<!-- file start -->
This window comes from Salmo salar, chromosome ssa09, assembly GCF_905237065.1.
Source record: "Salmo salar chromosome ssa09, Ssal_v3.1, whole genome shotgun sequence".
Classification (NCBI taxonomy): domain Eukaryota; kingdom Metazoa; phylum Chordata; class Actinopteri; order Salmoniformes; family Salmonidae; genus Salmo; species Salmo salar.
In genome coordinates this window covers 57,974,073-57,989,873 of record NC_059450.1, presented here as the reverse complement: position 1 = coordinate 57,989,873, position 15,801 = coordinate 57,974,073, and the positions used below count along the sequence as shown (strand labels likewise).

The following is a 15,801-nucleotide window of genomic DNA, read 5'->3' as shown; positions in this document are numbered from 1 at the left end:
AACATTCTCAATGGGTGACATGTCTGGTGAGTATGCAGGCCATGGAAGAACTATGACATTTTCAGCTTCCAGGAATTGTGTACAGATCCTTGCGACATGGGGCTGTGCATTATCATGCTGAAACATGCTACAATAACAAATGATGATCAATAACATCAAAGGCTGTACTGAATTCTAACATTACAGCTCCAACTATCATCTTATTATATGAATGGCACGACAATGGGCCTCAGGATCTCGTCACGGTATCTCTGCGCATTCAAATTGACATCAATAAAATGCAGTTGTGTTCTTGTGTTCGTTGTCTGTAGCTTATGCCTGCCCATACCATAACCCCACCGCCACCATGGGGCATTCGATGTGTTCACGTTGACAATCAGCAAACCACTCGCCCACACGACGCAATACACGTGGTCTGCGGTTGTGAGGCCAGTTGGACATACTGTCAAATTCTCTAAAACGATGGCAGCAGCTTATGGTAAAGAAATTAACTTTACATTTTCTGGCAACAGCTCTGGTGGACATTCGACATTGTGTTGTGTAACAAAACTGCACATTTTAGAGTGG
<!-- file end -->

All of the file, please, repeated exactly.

This window comes from Salmo salar, chromosome ssa09, assembly GCF_905237065.1.
Source record: "Salmo salar chromosome ssa09, Ssal_v3.1, whole genome shotgun sequence".
Classification (NCBI taxonomy): domain Eukaryota; kingdom Metazoa; phylum Chordata; class Actinopteri; order Salmoniformes; family Salmonidae; genus Salmo; species Salmo salar.
In genome coordinates this window covers 57,974,073-57,989,873 of record NC_059450.1, presented here as the reverse complement: position 1 = coordinate 57,989,873, position 15,801 = coordinate 57,974,073, and the positions used below count along the sequence as shown (strand labels likewise).

The following is a 15,801-nucleotide window of genomic DNA, read 5'->3' as shown; positions in this document are numbered from 1 at the left end:
AACATTCTCAATGGGTGACATGTCTGGTGAGTATGCAGGCCATGGAAGAACTATGACATTTTCAGCTTCCAGGAATTGTGTACAGATCCTTGCGACATGGGGCTGTGCATTATCATGCTGAAACATGCTACAATAACAAATGATGATCAATAACATCAAAGGCTGTACTGAATTCTAACATTACAGCTCCAACTATCATCTTATTATATGAATGGCACGACAATGGGCCTCAGGATCTCGTCACGGTATCTCTGCGCATTCAAATTGACATCAATAAAATGCAGTTGTGTTCTTGTGTTCGTTGTCTGTAGCTTATGCCTGCCCATACCATAACCCCACCGCCACCATGGGGCATTCGATGTGTTCACGTTGACAATCAGCAAACCACTCGCCCACACGACGCAATACACGTGGTCTGCGGTTGTGAGGCCAGTTGGACATACTGTCAAATTCTCTAAAACGATGGCAGCAGCTTATGGTAAAGAAATTAACTTTACATTTTCTGGCAACAGCTCTGGTGGACATTCGACATTGTGTTGTGTAACAAAACTGCACATTTTAGAGTGG